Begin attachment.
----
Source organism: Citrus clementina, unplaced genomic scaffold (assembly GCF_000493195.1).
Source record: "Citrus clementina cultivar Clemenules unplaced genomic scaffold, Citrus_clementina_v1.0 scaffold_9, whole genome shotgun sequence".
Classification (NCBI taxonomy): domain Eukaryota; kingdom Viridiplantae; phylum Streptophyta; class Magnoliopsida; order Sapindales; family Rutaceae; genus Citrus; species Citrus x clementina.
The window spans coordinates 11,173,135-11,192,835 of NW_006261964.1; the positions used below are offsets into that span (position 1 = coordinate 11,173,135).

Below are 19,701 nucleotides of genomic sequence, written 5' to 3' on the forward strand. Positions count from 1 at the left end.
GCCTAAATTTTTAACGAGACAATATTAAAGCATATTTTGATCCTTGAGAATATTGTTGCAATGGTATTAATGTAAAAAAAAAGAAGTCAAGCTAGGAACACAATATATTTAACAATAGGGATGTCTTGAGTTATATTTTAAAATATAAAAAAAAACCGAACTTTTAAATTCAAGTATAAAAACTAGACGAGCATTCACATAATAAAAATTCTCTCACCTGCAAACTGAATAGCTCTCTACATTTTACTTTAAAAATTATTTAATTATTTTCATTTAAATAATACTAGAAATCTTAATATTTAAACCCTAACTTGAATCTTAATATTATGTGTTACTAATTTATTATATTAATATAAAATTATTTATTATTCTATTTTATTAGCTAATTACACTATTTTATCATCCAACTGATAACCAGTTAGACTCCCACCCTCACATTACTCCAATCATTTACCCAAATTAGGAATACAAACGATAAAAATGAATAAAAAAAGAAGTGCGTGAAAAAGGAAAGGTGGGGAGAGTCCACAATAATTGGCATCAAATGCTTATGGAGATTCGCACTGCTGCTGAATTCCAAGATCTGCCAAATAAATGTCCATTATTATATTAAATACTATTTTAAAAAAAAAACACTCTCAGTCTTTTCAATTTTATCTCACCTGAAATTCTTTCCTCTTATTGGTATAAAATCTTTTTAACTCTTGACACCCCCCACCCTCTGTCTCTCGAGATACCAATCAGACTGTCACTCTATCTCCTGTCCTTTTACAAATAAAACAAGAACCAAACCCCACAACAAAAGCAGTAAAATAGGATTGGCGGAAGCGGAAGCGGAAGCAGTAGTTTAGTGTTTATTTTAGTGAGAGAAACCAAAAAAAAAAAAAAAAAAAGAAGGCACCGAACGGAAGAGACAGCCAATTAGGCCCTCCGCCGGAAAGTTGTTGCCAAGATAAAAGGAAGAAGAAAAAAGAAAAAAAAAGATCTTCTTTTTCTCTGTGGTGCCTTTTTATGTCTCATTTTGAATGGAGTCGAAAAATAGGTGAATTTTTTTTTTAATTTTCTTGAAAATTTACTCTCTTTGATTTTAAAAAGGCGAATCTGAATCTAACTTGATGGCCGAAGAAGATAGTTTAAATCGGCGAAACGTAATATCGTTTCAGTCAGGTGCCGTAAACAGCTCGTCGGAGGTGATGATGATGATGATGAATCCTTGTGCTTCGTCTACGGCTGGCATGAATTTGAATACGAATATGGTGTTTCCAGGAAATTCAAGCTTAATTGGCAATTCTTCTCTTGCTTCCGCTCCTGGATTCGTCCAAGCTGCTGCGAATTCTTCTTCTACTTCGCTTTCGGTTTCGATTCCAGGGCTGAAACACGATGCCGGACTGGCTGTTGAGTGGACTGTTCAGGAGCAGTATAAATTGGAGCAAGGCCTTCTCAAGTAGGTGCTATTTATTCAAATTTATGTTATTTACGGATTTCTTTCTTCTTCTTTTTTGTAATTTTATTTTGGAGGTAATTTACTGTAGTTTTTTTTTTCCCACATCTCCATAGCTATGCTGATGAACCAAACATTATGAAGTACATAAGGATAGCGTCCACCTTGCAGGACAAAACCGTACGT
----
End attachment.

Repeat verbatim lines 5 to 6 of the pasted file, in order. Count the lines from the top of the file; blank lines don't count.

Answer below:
Below are 19,701 nucleotides of genomic sequence, written 5' to 3' on the forward strand. Positions count from 1 at the left end.
GCCTAAATTTTTAACGAGACAATATTAAAGCATATTTTGATCCTTGAGAATATTGTTGCAATGGTATTAATGTAAAAAAAAAGAAGTCAAGCTAGGAACACAATATATTTAACAATAGGGATGTCTTGAGTTATATTTTAAAATATAAAAAAAAACCGAACTTTTAAATTCAAGTATAAAAACTAGACGAGCATTCACATAATAAAAATTCTCTCACCTGCAAACTGAATAGCTCTCTACATTTTACTTTAAAAATTATTTAATTATTTTCATTTAAATAATACTAGAAATCTTAATATTTAAACCCTAACTTGAATCTTAATATTATGTGTTACTAATTTATTATATTAATATAAAATTATTTATTATTCTATTTTATTAGCTAATTACACTATTTTATCATCCAACTGATAACCAGTTAGACTCCCACCCTCACATTACTCCAATCATTTACCCAAATTAGGAATACAAACGATAAAAATGAATAAAAAAAGAAGTGCGTGAAAAAGGAAAGGTGGGGAGAGTCCACAATAATTGGCATCAAATGCTTATGGAGATTCGCACTGCTGCTGAATTCCAAGATCTGCCAAATAAATGTCCATTATTATATTAAATACTATTTTAAAAAAAAAACACTCTCAGTCTTTTCAATTTTATCTCACCTGAAATTCTTTCCTCTTATTGGTATAAAATCTTTTTAACTCTTGACACCCCCCACCCTCTGTCTCTCGAGATACCAATCAGACTGTCACTCTATCTCCTGTCCTTTTACAAATAAAACAAGAACCAAACCCCACAACAAAAGCAGTAAAATAGGATTGGCGGAAGCGGAAGCGGAAGCAGTAGTTTAGTGTTTATTTTAGTGAGAGAAACCAAAAAAAAAAAAAAAAAAAGAAGGCACCGAACGGAAGAGACAGCCAATTAGGCCCTCCGCCGGAAAGTTGTTGCCAAGATAAAAGGAAGAAGAAAAAAGAAAAAAAAAGATCTTCTTTTTCTCTGTGGTGCCTTTTTATGTCTCATTTTGAATGGAGTCGAAAAATAGGTGAATTTTTTTTTTAATTTTCTTGAAAATTTACTCTCTTTGATTTTAAAAAGGCGAATCTGAATCTAACTTGATGGCCGAAGAAGATAGTTTAAATCGGCGAAACGTAATATCGTTTCAGTCAGGTGCCGTAAACAGCTCGTCGGAGGTGATGATGATGATGATGAATCCTTGTGCTTCGTCTACGGCTGGCATGAATTTGAATACGAATATGGTGTTTCCAGGAAATTCAAGCTTAATTGGCAATTCTTCTCTTGCTTCCGCTCCTGGATTCGTCCAAGCTGCTGCGAATTCTTCTTCTACTTCGCTTTCGGTTTCGATTCCAGGGCTGAAACACGATGCCGGACTGGCTGTTGAGTGGACTGTTCAGGAGCAGTATAAATTGGAGCAAGGCCTTCTCAAGTAGGTGCTATTTATTCAAATTTATGTTATTTACGGATTTCTTTCTTCTTCTTTTTTGTAATTTTATTTTGGAGGTAATTTACTGTAGTTTTTTTTTTCCCACATCTCCATAGCTATGCTGATGAACCAAACATTATGAAGTACATAAGGATAGCGTCCACCTTGCAGGACAAAACCGTACGT